The solution was easy – just ask a friendly neighbourhood ASP.Net WebAPI MVP to fix it for me ;-) Filip stepped up and confirmed all my code was fine, but after some head scratching noticed that I had my FoosController.cs inside a folder called Foos, and renaming that folder made the route work fine. It seems that if IIS/Asp.Net sees a folder that exactly matches the URL you’re asking for (/foos in this case) then it takes over and ignores any routes you have setup. Renaming folders would be a major pain in the backside, but luckily you can disable this behaviour by adding one line to the global.asax:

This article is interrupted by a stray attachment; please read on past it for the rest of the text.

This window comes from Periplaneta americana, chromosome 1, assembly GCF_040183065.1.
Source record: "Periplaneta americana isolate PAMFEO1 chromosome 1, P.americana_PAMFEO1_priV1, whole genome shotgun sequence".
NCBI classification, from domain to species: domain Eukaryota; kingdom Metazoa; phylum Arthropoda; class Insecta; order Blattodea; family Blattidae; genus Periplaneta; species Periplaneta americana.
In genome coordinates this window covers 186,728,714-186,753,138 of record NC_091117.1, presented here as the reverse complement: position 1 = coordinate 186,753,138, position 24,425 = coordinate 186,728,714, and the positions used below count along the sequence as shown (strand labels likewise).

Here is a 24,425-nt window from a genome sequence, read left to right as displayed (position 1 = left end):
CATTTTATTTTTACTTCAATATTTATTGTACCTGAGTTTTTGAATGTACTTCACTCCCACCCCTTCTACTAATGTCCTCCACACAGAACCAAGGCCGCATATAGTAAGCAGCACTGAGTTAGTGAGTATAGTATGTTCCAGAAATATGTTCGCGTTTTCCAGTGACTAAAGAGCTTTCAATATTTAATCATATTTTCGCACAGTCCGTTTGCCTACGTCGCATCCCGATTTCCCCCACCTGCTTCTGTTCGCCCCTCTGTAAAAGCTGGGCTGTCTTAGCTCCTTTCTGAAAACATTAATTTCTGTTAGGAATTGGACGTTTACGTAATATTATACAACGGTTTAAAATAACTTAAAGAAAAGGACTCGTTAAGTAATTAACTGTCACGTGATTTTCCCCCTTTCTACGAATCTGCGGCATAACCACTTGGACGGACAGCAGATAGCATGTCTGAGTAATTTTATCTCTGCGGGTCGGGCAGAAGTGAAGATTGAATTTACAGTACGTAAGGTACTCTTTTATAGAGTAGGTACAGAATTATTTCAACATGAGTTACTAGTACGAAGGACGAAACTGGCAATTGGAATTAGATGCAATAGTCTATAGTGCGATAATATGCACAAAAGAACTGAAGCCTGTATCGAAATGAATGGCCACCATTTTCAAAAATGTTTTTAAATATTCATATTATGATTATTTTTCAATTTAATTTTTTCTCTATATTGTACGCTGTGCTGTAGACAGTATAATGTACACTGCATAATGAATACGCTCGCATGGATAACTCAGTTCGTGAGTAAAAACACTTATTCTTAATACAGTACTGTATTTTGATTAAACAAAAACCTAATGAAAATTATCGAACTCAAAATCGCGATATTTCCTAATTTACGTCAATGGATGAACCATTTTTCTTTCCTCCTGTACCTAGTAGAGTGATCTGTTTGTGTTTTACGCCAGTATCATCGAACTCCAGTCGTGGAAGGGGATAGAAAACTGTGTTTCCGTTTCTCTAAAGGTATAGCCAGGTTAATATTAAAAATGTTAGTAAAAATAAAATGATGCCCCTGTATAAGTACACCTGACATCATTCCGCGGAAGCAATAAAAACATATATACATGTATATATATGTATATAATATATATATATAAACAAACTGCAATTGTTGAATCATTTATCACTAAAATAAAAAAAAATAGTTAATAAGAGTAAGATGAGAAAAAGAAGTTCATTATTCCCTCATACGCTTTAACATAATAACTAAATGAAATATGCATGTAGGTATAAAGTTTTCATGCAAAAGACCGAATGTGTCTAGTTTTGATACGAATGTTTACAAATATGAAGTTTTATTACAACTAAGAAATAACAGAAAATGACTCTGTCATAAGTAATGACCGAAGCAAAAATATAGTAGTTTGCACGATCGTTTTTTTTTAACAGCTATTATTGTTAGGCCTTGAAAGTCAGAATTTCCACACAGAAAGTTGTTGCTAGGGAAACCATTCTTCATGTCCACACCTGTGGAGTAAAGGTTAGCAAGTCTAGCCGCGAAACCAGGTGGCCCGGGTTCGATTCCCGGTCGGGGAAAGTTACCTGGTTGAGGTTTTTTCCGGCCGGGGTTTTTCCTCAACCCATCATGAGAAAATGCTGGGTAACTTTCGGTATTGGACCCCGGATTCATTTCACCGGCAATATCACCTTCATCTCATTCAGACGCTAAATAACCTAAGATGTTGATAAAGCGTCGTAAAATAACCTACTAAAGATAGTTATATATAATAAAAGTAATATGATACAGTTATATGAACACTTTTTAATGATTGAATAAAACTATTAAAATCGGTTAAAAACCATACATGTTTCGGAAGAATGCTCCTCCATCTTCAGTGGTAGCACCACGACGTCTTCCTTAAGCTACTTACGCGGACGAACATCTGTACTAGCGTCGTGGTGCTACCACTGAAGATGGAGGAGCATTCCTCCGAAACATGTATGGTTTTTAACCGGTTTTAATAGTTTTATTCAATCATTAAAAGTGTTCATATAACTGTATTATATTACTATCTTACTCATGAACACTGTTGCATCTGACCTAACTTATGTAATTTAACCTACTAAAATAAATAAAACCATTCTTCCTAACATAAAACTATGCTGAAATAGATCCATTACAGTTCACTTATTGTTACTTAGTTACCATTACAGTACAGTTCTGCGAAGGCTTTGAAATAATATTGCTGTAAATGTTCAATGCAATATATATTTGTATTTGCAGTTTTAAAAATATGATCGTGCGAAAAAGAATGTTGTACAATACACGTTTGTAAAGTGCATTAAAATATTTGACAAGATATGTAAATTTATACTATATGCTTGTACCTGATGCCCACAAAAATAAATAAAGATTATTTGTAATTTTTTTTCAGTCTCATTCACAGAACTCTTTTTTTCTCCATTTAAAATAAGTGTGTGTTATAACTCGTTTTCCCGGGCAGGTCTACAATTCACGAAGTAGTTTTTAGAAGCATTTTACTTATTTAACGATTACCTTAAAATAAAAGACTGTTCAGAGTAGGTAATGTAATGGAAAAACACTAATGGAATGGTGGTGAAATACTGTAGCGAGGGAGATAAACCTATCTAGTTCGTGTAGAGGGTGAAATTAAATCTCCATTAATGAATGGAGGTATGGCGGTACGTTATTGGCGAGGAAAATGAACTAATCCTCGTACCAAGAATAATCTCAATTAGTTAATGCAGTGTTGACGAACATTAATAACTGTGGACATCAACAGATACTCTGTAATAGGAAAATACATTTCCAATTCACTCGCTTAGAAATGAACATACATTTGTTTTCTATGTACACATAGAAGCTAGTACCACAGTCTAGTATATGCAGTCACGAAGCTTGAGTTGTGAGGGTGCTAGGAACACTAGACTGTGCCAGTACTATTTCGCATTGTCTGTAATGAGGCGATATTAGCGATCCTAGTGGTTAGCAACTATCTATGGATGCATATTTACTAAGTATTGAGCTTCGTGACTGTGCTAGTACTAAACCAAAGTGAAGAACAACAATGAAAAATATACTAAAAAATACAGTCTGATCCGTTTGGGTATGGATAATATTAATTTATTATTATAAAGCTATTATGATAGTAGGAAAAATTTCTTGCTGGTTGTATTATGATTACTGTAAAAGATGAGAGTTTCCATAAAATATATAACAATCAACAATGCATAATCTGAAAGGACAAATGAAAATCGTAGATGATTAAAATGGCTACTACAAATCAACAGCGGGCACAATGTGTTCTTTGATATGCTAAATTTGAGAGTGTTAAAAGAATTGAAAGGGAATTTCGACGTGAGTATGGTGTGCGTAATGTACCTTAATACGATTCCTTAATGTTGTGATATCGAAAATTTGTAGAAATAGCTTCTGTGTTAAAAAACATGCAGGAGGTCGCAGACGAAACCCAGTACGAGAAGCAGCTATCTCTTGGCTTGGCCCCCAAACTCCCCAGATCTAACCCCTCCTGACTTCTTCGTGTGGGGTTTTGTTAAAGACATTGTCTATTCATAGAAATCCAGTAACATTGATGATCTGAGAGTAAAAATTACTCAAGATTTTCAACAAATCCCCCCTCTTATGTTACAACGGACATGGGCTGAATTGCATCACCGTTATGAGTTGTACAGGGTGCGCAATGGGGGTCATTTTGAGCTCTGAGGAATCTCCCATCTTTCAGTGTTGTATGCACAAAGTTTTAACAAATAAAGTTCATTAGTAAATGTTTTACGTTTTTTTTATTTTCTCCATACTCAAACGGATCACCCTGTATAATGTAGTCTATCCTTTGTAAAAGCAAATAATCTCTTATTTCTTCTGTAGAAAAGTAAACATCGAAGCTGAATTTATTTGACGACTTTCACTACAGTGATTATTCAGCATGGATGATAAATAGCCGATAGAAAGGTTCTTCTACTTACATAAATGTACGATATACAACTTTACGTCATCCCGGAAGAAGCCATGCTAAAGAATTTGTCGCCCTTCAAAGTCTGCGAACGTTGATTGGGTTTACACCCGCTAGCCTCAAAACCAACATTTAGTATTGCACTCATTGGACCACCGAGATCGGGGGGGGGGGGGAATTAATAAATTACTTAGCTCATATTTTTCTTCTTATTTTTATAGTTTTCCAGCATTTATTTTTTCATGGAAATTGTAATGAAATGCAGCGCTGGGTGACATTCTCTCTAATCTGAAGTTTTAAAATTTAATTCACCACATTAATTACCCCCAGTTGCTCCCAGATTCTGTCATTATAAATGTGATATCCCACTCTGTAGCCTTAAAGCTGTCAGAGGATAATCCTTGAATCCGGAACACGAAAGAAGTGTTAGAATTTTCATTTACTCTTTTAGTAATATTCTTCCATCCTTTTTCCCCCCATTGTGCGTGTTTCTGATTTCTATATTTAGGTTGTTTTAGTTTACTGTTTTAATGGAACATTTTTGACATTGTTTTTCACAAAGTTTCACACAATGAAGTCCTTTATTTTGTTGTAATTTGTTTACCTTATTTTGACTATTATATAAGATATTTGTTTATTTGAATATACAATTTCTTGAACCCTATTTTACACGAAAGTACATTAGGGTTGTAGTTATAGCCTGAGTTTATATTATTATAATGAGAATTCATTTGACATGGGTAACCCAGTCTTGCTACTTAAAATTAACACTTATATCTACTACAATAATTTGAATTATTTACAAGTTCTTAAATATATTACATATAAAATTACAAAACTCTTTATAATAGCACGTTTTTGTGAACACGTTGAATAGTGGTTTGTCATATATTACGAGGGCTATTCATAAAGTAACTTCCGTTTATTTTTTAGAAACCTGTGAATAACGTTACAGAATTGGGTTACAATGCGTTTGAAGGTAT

public class WebApiApplication : HttpApplication
{
    protected void Application_Start()
    {
        // Stop IIS/Asp.Net breaking our routes
        RouteTable.Routes.RouteExistingFiles = true;

        WebApiConfig.Register(GlobalConfiguration.Configuration);
    }
}

So many thanks to Filip for helping me solve this one – I’m sure I’d have lost time, and hair, trying to figure it out on my own. I’d consider this behaviour to be a bug, but I’m sure it’s actually a feature in someone’s mind. If only there was a better way to write HTTP APIs in .net…. ;-)

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Lowering The Barrier To Entry For Testing On Linux / Mono With Vagrant

Introduction

We are big fans of Mono on the Nancy project – we have Continuous Integration builds that run on both Mono 2.x, and Mono 3.x (in addition to Microsoft’s .net), and we have TravisCI also performing Mono builds of all pull requests as they come in.